If you’re a parent of a Washington Wild player that is passionate about the game, you’ve probably resigned yourself to the fact that you’re going to lose at least one piece of décor and maybe a window or two. However, there’s good news: you don’t have to sacrifice your house so she can perfect a slap shot or stick handling techniques.
Players need to practice hockey on and off the ice and, for most people, that means plenty of time in the basement or garage. While there are power skating schools and hockey camps during the summer, kids need a more well-rounded and fun practice regimen that includes:
During the off-season, your daughter can have what is called an “exposure drought.” Due to limited ice time during the summer, it can be hard (or expensive) to get some on-ice training if she wants to keep practicing and playing during the summer. Additionally, that means if her goal is to get promoted to a higher level team and they go a couple of weeks – or worse, months – without any training and only starts practicing when tryouts are just around the corner, she will be at a significant disadvantage to other kids who have been at it throughout the off-season.
That means home is the place to practice… and here’s how you keep your house and everything in it safe.
What to protect: When your child is practicing shooting drills, be careful to protect your window, walls, garage doors, and floors. These parts of your home are the most vulnerable to stray pucks.
Tip 1: You can’t allow your child to use real hockey pucks indoors during shooting drills. Even though the standard hockey puck only weighs 6 ounces, it’s still an inch thick and 3 inches in diameter, meaning it can do plenty of damage to your drywall, a window, or to your garage door. Instead of standard pucks, try purchasing some soft hockey pucks. They are made from felt or sponge, allowing your child to work on their shot without destroying your home.
Tip 2: Protecting your floors with removable floor tiles. Invest in a smooth flooring surface, something that you could probably find at places like your local skate shop. Removable flooring tiles are also a good option. If you can’t find or don’t like those options, you can also opt for a shooting pad, which should protect your floors from scratches and scuffs from a hockey stick.
What to protect: When your daughter is practicing shooting drills, be careful to protect your walls and floors.
Tip 1: Invest in a stickhandling ball. The fastest and best way to practice puck control is through using a stick handling ball, which can help speed up your wrists and your reflexes. It’s usually easy to find stick handling balls made from wood, rubber or other materials that are the right weight and respond in the ways that pucks do. However, you still need to protect your walls from overzealous shots – and in that case, it’s a good idea to invest in a heavy-duty shooting tarp. Portable tarps are best because you can keep them indoors and bring them outside for practice.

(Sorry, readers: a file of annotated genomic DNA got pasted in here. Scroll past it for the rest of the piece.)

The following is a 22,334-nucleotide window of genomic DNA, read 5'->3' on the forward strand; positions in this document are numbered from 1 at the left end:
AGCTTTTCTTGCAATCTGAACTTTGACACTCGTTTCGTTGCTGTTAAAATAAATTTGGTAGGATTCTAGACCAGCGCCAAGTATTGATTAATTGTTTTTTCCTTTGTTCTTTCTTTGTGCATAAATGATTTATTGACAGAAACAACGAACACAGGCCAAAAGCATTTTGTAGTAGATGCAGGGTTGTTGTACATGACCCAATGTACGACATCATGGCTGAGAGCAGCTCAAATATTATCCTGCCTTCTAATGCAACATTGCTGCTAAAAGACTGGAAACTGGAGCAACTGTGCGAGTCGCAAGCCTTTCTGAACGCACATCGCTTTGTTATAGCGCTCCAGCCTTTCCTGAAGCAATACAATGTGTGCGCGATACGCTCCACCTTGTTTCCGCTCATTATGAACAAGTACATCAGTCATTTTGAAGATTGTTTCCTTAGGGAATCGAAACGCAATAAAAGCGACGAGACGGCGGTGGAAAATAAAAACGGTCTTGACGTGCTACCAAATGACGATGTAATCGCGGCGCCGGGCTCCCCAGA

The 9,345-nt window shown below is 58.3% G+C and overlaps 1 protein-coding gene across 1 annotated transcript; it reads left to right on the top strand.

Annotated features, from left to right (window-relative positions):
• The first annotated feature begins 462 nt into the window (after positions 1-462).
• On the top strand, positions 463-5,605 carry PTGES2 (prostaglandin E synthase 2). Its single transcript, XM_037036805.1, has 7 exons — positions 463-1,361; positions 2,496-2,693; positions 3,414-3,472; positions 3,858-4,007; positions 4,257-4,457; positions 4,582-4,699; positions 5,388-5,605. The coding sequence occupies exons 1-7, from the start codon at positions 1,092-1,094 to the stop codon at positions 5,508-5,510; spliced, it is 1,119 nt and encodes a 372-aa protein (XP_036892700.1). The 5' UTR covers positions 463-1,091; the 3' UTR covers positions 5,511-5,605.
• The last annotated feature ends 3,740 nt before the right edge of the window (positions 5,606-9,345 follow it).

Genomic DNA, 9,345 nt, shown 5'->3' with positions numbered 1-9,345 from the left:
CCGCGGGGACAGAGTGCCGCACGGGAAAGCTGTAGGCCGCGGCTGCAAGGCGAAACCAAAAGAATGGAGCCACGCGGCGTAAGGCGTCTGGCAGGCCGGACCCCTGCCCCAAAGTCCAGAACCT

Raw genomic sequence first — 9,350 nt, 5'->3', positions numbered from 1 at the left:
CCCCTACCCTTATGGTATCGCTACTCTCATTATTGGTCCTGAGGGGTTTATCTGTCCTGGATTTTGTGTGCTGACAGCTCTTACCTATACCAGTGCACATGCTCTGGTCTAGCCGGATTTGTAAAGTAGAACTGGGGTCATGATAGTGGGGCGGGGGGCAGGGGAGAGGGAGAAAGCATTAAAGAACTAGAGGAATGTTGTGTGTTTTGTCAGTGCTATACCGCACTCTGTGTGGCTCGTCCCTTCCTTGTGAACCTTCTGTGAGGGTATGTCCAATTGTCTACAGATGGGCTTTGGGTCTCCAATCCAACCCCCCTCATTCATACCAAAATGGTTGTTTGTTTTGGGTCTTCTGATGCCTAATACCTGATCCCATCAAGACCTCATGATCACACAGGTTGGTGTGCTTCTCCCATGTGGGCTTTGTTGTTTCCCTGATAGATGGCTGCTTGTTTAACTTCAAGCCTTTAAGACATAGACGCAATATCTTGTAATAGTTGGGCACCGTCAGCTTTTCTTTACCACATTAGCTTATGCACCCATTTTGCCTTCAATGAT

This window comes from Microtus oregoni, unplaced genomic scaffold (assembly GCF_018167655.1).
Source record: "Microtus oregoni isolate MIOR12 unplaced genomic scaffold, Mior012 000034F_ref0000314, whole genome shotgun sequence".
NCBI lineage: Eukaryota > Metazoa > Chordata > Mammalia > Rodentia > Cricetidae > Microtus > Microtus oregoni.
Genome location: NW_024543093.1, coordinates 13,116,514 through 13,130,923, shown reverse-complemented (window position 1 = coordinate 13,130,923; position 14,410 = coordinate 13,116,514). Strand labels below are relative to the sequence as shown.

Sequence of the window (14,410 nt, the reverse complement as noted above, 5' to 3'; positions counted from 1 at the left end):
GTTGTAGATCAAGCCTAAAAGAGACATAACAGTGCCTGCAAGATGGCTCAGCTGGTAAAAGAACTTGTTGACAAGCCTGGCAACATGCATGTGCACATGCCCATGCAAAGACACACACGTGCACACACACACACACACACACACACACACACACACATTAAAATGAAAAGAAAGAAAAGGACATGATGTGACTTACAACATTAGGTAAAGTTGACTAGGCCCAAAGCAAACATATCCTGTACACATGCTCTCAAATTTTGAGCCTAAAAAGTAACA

Tip 2: Invest in a hockey net. Many people purchase a net only to realize that the true damage comes from pucks that don’t hit the goal. Keep in mind that you may also need a tarp behind it, unless your daughter is using the net against an unfinished concrete wall in the basement. Some hockey nets come with backstops that affix to them, which can also help protect your walls. The only concern is particularly hard shots with actual pucks; those can punch holes in lower-quality nets.
Tip 3: Consider a shooting pad. Kids who are practicing more than just shots will need more than just a shooting pad; this is where removable flooring tiles come in handy. An unfinished basement or garage floor can substitute, but you can’t skimp on protecting walls.
What to protect: When your daughter is practicing conditioning, agility, or skating at home, make sure to protect your floors.
Tip 1: Use padding and non-slip flooring. While your daughter can’t skate at home, she can practice spirals and yoga to work on the muscles necessary on the ice. Cardio, too. Padding is what’s most important for this, though, because the main concern isn’t really the house – it’s your child’s joints from high-impact exercises. You’ll also want a non-slip surface for these types of exercise, even if it feels a little counterintuitive to hockey practice. The same types of rubber, vinyl or PVC you’d find in a gym are ideal for this type of indoor, off-season hockey practice.
Whether your child is practicing alone or with friends, it’s a good idea to set ground rules to help protect your belongings and your home. Many parents find it helpful to lay down these laws:
Tip 1: Avoid contact between players. While it’s more realistic if players get close while vying for the puck, it’s not safe for a couple of reasons: one, your daughter or her friends most likely aren’t wearing pads, and two, a skirmish can escalate quickly and result in somebody crashing through drywall or a window.
Tip 2: Make sure mobile breakable items are removed from the practice area. Though it may take some time to move things around, if it means that things don’t get broken then it is worth it.
Tip 3: Floor tiles or shooting pads are mandatory. Ensure your daughter and her friends know that if you have the equipment available to protect your home, they’re responsible for using it properly.
Tip 4: Don’t forget…no actual pucks in the house. Stickhandling balls or pucks made from felt or foam should be okay, as long as you’ve given the kids the go-ahead and they’re using tarps.